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Alberta NDP leader Rachel Notley makes a campaign stop in Calgary, Alta., April 11, 2019.Jeff McIntosh/The Canadian Press

When Alberta’s NDP government banned political donations from corporations and unions shortly after taking office, the goal was to root out big money from the province’s elections.

But some of that money didn’t leave. Instead, it moved to third-party political advertisers that have collectively raised more than $1-million for the current provincial election campaign, mostly from large corporate and union donors.

Several of those advertisers, also known as political action committees, or PACs, have been overtly campaigning for specific candidates or parties on both sides of the political spectrum. There have also been allegations that third-party groups have improperly worked directly with political parties despite a ban on co-ordination.

The rise of PACs has prompted calls for more restrictions, including donation limits, for third-party advertisers.

“It’s allowing big money, be it union or corporate money, to swamp our election and have a larger say and a larger voice in our democracy than Albertans themselves,” said Alberta Liberal Leader David Khan, whose party has been calling for increased limits on third-party groups.

The governing New Democrats passed legislation in 2015 that banned corporate and union donations and limited personal donations to $4,000 a year. The law was expanded in 2017 to impose spending limits and reporting requirements on third-party advertisers.

Before the ban, corporate and union donations accounted for nearly half of all political contributions to political parties. In 2014, a non-election year, corporations and unions donated $3-million to political parties, compared with $4.2-million from individual donors, according to financial disclosures filed with Elections Alberta.

Soon after the ban, corporate- and union-funded PACs emerged to fill the gap.

Last year, PACs raised $3.7-million to spend on political advertising, with $1.8-million of that coming from corporations and $570,000 from unions. Of the $1.3-million raised by those groups for the current election period, which began in Dec. of last year, corporations donated just over $500,000 and unions were responsible for about $550,000.

Each PAC is limited to spending $150,000 in the months before the writ drops and then $150,000 during the campaign. Third-party groups cannot “collude” with political parties to skirt expense limits, though that collusion is not defined in the legislation.

There have been allegations that groups on both sides of the political spectrum have been skirting those rules.

Last year, the NDP filed a complaint with the province’s election commissioner after the Motor Dealers’ Association of Alberta sent a letter to its members urging them to donate to a group called Shaping Alberta’s Future, which has brought in the most money of any third-party advertiser and has been running ads and campaigning in favour of UCP Leader Jason Kenney. The letter said Mr. Kenney had met with the association and made several policy commitments, though the association, the UCP and Shaping Alberta’s Future denied there was anything improper.

The United Conservative Party has argued union-funded third-party groups are too close to the New Democrats. The Alberta Federation of Labour, for example, is registered as a third-party advertiser while the group also has two seats on the party’s provincial council. The AFL, whose president Gil McGowan did not respond to requests for comment, set aside nearly $110,000 of its own money, raised through union dues, for the election period.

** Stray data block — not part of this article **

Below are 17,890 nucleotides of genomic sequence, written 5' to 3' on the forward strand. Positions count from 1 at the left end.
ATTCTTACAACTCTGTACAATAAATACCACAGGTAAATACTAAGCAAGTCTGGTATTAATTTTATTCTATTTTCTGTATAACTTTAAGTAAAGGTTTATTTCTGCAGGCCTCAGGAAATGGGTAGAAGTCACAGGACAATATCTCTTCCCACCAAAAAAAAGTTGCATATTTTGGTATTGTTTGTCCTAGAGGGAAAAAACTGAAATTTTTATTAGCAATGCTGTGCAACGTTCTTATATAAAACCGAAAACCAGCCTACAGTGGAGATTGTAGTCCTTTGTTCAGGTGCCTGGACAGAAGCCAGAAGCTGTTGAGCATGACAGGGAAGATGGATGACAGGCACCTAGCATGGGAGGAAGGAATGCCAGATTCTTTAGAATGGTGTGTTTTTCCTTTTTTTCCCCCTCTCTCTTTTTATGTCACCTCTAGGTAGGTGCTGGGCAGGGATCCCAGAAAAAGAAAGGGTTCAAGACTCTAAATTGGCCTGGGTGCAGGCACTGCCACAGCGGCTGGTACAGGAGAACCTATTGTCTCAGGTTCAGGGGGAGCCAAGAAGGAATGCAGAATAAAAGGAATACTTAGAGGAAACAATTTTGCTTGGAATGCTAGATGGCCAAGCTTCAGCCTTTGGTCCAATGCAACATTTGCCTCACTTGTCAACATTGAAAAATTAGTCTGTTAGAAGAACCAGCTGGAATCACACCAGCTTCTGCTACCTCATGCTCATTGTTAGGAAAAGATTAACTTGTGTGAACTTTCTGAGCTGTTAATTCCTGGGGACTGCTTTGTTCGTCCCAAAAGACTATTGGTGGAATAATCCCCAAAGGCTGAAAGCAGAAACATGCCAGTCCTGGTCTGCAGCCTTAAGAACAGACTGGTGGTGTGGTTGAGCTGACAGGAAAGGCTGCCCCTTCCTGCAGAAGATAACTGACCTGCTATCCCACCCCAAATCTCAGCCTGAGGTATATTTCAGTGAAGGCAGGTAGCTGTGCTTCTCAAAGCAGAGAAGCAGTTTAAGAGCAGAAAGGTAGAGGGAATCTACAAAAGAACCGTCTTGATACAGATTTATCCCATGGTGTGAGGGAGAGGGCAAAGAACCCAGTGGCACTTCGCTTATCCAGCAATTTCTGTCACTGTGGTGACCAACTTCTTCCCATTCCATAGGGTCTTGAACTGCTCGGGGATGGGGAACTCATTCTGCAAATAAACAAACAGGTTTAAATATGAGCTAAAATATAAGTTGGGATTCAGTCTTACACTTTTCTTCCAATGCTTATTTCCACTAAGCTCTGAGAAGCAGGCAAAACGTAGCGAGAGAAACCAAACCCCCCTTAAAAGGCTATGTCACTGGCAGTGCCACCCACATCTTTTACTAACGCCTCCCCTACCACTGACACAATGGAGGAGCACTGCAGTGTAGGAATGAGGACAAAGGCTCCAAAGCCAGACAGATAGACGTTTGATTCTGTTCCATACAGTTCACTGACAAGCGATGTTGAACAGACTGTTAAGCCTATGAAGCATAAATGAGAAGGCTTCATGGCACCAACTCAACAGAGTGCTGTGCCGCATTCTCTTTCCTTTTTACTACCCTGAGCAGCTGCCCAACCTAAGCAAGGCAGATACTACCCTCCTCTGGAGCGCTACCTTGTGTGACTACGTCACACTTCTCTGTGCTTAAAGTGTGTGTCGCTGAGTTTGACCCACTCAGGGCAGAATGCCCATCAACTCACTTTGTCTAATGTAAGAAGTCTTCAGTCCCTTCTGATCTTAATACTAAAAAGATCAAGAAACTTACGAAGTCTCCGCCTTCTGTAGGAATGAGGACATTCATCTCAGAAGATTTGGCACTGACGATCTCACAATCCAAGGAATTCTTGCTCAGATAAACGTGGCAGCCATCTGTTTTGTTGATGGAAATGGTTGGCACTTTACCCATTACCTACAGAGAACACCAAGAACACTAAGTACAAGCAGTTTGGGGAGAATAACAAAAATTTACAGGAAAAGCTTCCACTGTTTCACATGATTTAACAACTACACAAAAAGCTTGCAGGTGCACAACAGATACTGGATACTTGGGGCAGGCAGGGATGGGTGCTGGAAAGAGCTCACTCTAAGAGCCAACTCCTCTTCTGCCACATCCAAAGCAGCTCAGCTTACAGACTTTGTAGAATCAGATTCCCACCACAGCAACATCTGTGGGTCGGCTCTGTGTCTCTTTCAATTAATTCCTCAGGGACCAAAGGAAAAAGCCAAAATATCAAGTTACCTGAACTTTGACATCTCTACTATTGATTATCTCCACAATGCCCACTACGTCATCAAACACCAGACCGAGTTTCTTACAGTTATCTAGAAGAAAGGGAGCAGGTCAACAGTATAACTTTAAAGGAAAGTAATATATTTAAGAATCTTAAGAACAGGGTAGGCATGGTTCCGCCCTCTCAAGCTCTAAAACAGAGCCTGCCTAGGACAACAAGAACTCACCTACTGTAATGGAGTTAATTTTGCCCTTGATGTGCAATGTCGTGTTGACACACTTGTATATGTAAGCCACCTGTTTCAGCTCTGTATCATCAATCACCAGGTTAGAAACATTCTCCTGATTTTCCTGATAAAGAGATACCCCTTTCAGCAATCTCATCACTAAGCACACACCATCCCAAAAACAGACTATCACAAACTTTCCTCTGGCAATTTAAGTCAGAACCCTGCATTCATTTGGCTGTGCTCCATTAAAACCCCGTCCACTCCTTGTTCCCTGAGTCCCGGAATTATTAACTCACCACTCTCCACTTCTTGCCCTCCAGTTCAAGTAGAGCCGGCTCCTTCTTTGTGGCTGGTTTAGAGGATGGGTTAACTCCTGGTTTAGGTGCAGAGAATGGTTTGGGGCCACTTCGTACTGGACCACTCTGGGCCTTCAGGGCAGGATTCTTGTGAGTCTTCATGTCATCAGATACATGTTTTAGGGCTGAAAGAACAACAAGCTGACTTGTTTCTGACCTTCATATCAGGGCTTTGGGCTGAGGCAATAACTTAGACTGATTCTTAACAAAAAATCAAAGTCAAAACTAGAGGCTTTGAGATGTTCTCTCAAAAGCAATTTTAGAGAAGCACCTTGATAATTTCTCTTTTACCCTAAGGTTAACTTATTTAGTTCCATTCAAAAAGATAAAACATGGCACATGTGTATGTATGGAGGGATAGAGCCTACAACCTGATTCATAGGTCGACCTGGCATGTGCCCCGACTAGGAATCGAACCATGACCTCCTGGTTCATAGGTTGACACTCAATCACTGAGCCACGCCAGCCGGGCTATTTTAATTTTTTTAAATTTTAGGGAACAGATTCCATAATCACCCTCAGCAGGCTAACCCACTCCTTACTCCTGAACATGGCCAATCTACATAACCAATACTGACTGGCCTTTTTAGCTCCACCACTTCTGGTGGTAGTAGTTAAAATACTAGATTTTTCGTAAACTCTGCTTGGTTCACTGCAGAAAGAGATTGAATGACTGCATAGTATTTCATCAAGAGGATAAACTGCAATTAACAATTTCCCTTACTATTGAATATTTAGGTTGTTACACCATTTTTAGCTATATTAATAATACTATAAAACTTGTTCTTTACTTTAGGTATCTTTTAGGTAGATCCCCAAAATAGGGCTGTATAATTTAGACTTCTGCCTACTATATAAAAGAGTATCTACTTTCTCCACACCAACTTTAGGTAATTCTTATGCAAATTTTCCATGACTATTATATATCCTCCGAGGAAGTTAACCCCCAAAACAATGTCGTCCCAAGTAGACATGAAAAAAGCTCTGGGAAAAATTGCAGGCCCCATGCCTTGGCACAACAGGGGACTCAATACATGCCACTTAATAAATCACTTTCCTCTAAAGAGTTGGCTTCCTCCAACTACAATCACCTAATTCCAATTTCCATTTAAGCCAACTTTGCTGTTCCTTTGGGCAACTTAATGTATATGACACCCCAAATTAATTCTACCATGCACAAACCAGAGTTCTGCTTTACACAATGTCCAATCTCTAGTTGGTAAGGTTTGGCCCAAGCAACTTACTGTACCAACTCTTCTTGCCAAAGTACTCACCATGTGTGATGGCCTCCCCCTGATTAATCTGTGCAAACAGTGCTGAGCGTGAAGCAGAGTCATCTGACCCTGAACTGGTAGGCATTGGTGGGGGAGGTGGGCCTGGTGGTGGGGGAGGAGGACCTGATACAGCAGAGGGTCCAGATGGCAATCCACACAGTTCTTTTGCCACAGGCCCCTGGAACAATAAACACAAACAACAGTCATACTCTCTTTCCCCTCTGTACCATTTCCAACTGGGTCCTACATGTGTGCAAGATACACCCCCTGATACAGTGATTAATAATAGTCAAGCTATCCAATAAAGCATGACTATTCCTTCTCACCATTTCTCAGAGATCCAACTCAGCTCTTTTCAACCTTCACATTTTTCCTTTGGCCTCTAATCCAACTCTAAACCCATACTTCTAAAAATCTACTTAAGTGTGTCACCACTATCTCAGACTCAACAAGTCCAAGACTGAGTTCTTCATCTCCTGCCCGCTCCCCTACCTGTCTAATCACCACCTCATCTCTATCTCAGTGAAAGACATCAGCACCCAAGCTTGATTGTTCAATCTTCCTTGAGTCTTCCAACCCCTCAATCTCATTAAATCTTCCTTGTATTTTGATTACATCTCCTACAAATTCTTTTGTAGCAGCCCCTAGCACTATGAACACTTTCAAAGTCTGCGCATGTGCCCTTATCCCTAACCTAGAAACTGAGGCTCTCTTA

The NDP said in a statement that “working people are represented on the NDP’s provincial council” but did not address concerns about the AFL also acting as a third-party advertiser.

Christopher Cotton, who teaches at Queen’s University and whose research focuses on campaign finance reform, said allowing corporations and unions to spend large amounts of money funding third-party groups undermines efforts to reform political financing.

“A lot of the benefits you get out of spending limits and donation limits, they go away if there are other avenues for the money to flow into provincial politics,” he said in an interview.

Dr. Cotton said imposing donation limits for third-party groups would go a long way to address those concerns.

Both the NDP and the UCP have measures in their platforms to deal with third-party groups.

The UCP would set a $30,000 donation limit on third-party groups and specifically prohibit groups with direct links to political parties such as the AFL, which is singled out in the platform, from running PACs.

The NDP platform says it would take further steps to get “dark money” out of politics but does not include more detail.

Mr. Khan, the Liberal Party Leader, said there should be donation limits for PACs and that corporate and union money should be banned entirely. He said his party tabled a bill with such restrictions but the NDP failed to act on it.

Other third-party advertisers include:

  • The Alberta Teachers’ Association, which has set aside $270,000 for a campaign focused on class sizes.
  • The Merit Contractors Association, whose self-funded $150,000 budget has urged voters to support the UCP.
  • The Alberta Victory Fund, which has raised $145,500 and is run by Mr. Kenney’s former campaign director.
  • Project Alberta, which has been running ads attacking Mr. Kenney on a $135,000 budget entirely funded by the trade union, Unifor.
  • Firefighters for Alberta, which represents 17 firefighters’ unions and has endorsed the New Democrats.

With a report from Chen Wang